The Hainan gibbon (Nomascus hainanus) is considered the world’s rarest primate. There used to be about 2,000 individuals in 1950 living in Hainan, an island near China. But 20 years later poaching and habitat loss left only seven to nine individuals in the area.
Nevertheless, there are some signs to be hopeful. Conservation efforts have helped the critically endangered primate make a gradual comeback. There are now more than 30 gibbons living on the island and a male and a female have just started a new family so the population could keep on growing.
The entire Hainan gibbon population used to be isolated to an area of 1,600 hectares of forest in the Hainan Bawangling National Nature Reserve. But last year villagers reported seeing a male and female gibbon outside their typical range. Rangers heard them perform a duet, which means their relationship was established.
“Even though the numbers are still small, you can see a future for this animal,” said in a statement senior conservation officer Philip Lo Yik-fui of Hong Kong-based Kadoorie Conservation. “They are really intelligent animals. When they look at you, it feels like they are trying to communicate,”
The conservation project for the gibbon began in 2003, when there were only 13 individuals living in two family groups at the natural reserve. But despite the reserve protected the gibbons it wasn’t ideal for them as figs and lychee, their favorite food, didn’t grow there.
The Kadoorie Conservation NGO started monitoring the population of gibbons to prevent poaching and learn more about them. They also planted more than 80,000 native fruit trees to help expand their habitat.
The efforts paid off, with numbers on the rise of Hainan gibbons.
The gibbons are now reproducing at a stable pace, said Lo. The goal is to raise their population to more than 50, which will enable a transition from being “critically endangered” to “endangered”, according to the parameters established by the International Union for Conservation of Nature’s (IUCN).
Helen Chatterjee, a member of the gibbon specialist group in the IUCN, told South China Morning Post that she celebrated the progress but said the genetic health of the Hainan gibbons remained a concern. There’s still a low birth rate and that poses a risk, she added.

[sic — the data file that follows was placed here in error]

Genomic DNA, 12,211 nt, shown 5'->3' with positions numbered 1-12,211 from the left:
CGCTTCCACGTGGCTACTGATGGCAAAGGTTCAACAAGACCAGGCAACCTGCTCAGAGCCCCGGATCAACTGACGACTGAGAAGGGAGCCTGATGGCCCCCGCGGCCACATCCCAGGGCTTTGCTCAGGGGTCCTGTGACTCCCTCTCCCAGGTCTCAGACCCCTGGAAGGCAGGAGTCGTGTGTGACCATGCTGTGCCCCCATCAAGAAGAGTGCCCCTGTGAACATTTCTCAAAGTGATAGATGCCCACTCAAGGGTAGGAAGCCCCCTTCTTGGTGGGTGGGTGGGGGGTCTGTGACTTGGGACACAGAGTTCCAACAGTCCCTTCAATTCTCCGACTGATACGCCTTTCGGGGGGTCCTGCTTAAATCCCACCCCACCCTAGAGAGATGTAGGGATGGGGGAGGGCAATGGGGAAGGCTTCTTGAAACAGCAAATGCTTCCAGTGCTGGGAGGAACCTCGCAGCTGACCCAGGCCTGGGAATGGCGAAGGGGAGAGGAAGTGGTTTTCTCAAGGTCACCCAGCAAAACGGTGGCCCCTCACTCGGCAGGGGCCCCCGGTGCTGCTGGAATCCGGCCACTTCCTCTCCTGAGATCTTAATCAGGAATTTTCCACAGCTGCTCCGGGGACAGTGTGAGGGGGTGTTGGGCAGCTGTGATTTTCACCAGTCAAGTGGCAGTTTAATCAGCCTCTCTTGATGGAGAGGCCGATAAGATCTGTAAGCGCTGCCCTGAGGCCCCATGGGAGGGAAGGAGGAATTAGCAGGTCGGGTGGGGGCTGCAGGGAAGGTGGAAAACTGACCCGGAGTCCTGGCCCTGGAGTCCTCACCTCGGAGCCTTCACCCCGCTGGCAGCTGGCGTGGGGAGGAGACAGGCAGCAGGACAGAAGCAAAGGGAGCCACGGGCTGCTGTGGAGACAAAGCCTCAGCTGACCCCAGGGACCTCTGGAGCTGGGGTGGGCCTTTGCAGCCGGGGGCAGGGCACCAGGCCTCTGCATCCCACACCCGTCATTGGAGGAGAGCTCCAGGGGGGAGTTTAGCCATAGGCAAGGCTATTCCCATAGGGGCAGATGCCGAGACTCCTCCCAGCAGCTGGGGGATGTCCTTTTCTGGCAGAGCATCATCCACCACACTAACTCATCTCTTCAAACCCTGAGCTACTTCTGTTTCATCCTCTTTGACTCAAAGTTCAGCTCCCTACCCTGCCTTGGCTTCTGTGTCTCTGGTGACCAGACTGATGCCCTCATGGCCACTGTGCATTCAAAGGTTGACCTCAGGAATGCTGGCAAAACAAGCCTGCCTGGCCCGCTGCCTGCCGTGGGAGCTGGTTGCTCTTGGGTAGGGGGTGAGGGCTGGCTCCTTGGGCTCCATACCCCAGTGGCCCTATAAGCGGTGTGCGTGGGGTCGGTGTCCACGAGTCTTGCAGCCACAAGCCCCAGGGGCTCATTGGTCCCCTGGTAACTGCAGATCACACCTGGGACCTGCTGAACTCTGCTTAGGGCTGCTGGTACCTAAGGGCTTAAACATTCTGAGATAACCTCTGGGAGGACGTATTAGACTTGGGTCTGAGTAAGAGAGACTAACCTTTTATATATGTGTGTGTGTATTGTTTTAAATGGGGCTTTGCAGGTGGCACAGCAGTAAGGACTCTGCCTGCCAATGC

With only 30 gibbons remaining, genetic diversity is also a concern. A study showed genetic diversity in Hainan gibbons has been gradually declining since the 19th century, now 30% lower from its previous levels. Species can have poor health and fertility problems when there’s low genetic diversity.
Hainan has also been affected by climate change in recent years, and this also poses a threat to the gibbons. Back in 2014, a typhoon hit the island, causing landslides in the same area where the gibbons live. The team at The Kadoorie Conservation NGO installed back then ropes for the animals to use.
While local authorities weren’t initially involved in the conservation efforts, Kadoorie is now working with them. Back in 2019, the Forestry Department of Hainan province announced it would set up the Hainan Tropical Rainforest National Park. The NGO is also working with local former hunters to help monitor the gibbons.
“We try and instill a sense of pride in the locals, and the ex-hunters are really satisfied with their work now,” Lo said. “That is the main point of conservation work, it’s just as much about the people. And now people who were on opposing sides are teammates working together to protect the gibbons.”